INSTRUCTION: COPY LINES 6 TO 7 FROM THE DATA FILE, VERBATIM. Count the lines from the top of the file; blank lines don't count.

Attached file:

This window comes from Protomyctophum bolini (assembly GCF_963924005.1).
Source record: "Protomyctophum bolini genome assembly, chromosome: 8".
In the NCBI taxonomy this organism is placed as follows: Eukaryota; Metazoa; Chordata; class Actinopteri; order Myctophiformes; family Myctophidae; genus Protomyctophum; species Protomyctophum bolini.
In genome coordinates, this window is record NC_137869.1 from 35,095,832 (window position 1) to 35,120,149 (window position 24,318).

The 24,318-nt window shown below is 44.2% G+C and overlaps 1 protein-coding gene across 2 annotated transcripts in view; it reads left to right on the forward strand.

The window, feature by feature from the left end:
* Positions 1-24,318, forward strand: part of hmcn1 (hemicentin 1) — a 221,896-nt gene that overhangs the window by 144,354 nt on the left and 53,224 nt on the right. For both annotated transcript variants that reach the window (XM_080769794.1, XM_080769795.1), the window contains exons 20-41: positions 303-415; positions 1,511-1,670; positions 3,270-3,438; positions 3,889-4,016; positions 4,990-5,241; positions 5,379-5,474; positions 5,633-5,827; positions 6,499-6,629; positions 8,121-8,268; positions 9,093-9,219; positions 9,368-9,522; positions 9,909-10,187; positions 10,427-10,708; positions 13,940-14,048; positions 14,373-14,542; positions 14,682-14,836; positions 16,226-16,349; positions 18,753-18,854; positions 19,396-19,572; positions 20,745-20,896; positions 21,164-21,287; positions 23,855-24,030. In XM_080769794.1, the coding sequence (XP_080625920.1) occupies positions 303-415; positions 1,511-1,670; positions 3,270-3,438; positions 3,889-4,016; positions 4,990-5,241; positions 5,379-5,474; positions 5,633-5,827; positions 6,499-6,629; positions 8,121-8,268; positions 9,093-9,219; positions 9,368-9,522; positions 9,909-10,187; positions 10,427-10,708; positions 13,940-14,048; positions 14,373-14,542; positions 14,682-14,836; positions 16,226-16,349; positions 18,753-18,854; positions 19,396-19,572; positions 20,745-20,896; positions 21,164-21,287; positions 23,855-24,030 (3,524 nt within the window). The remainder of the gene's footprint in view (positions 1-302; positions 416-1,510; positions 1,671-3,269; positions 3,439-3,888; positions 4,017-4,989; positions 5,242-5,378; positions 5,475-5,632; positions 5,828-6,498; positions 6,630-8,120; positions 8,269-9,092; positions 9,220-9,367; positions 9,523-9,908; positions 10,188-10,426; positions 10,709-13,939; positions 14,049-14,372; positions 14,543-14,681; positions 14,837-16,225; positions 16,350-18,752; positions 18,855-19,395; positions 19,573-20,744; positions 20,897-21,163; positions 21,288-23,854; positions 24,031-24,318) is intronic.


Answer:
The window, feature by feature from the left end:
* Positions 1-24,318, forward strand: part of hmcn1 (hemicentin 1) — a 221,896-nt gene that overhangs the window by 144,354 nt on the left and 53,224 nt on the right. For both annotated transcript variants that reach the window (XM_080769794.1, XM_080769795.1), the window contains exons 20-41: positions 303-415; positions 1,511-1,670; positions 3,270-3,438; positions 3,889-4,016; positions 4,990-5,241; positions 5,379-5,474; positions 5,633-5,827; positions 6,499-6,629; positions 8,121-8,268; positions 9,093-9,219; positions 9,368-9,522; positions 9,909-10,187; positions 10,427-10,708; positions 13,940-14,048; positions 14,373-14,542; positions 14,682-14,836; positions 16,226-16,349; positions 18,753-18,854; positions 19,396-19,572; positions 20,745-20,896; positions 21,164-21,287; positions 23,855-24,030. In XM_080769794.1, the coding sequence (XP_080625920.1) occupies positions 303-415; positions 1,511-1,670; positions 3,270-3,438; positions 3,889-4,016; positions 4,990-5,241; positions 5,379-5,474; positions 5,633-5,827; positions 6,499-6,629; positions 8,121-8,268; positions 9,093-9,219; positions 9,368-9,522; positions 9,909-10,187; positions 10,427-10,708; positions 13,940-14,048; positions 14,373-14,542; positions 14,682-14,836; positions 16,226-16,349; positions 18,753-18,854; positions 19,396-19,572; positions 20,745-20,896; positions 21,164-21,287; positions 23,855-24,030 (3,524 nt within the window). The remainder of the gene's footprint in view (positions 1-302; positions 416-1,510; positions 1,671-3,269; positions 3,439-3,888; positions 4,017-4,989; positions 5,242-5,378; positions 5,475-5,632; positions 5,828-6,498; positions 6,630-8,120; positions 8,269-9,092; positions 9,220-9,367; positions 9,523-9,908; positions 10,188-10,426; positions 10,709-13,939; positions 14,049-14,372; positions 14,543-14,681; positions 14,837-16,225; positions 16,350-18,752; positions 18,855-19,395; positions 19,573-20,744; positions 20,897-21,163; positions 21,288-23,854; positions 24,031-24,318) is intronic.